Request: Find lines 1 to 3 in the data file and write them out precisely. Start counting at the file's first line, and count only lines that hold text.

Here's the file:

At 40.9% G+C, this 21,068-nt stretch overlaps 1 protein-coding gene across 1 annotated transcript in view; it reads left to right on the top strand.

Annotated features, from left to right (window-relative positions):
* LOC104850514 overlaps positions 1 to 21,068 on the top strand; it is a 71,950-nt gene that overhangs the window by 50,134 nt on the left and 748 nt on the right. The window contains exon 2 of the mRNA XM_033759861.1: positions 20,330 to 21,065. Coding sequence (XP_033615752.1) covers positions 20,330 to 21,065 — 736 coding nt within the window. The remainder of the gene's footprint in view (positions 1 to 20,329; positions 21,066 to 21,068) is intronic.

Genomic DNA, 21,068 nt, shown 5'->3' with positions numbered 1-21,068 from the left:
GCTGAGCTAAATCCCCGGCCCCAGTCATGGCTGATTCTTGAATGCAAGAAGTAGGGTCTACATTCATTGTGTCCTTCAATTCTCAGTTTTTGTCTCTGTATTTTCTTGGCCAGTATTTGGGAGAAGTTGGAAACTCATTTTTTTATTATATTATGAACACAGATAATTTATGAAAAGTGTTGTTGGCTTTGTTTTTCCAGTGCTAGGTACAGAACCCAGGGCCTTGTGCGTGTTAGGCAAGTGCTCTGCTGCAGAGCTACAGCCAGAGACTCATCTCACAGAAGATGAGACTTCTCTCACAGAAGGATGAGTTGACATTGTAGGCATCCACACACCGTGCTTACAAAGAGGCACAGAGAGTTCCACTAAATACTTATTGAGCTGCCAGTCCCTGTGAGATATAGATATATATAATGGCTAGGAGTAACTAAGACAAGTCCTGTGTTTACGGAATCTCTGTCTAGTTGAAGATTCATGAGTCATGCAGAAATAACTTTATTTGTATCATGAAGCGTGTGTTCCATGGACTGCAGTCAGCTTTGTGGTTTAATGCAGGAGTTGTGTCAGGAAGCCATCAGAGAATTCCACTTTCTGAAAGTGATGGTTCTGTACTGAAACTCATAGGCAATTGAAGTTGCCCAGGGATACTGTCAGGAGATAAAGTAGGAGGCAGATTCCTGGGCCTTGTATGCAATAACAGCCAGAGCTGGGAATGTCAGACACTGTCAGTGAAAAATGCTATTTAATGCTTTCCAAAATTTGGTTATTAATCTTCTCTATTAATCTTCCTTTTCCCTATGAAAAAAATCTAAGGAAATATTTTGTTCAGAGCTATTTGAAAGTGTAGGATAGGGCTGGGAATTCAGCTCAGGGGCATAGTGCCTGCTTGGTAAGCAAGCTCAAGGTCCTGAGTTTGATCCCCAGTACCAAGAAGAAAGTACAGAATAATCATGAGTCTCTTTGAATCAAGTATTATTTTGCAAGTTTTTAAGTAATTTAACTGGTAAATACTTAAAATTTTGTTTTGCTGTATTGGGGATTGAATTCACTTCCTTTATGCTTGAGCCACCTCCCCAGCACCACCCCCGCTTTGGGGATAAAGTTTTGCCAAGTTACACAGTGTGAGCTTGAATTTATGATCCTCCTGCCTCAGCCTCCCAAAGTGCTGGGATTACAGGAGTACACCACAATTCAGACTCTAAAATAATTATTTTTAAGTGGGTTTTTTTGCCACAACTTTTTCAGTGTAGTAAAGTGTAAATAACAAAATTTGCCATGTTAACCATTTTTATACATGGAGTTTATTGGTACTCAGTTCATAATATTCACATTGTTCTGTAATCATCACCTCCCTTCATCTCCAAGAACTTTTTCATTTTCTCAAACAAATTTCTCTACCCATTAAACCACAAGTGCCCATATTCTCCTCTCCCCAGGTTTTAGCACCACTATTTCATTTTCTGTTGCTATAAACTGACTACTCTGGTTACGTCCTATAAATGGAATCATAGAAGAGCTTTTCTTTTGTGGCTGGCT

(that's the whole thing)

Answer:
At 40.9% G+C, this 21,068-nt stretch overlaps 1 protein-coding gene across 1 annotated transcript in view; it reads left to right on the top strand.

Annotated features, from left to right (window-relative positions):
* LOC104850514 overlaps positions 1 to 21,068 on the top strand; it is a 71,950-nt gene that overhangs the window by 50,134 nt on the left and 748 nt on the right. The window contains exon 2 of the mRNA XM_033759861.1: positions 20,330 to 21,065. Coding sequence (XP_033615752.1) covers positions 20,330 to 21,065 — 736 coding nt within the window. The remainder of the gene's footprint in view (positions 1 to 20,329; positions 21,066 to 21,068) is intronic.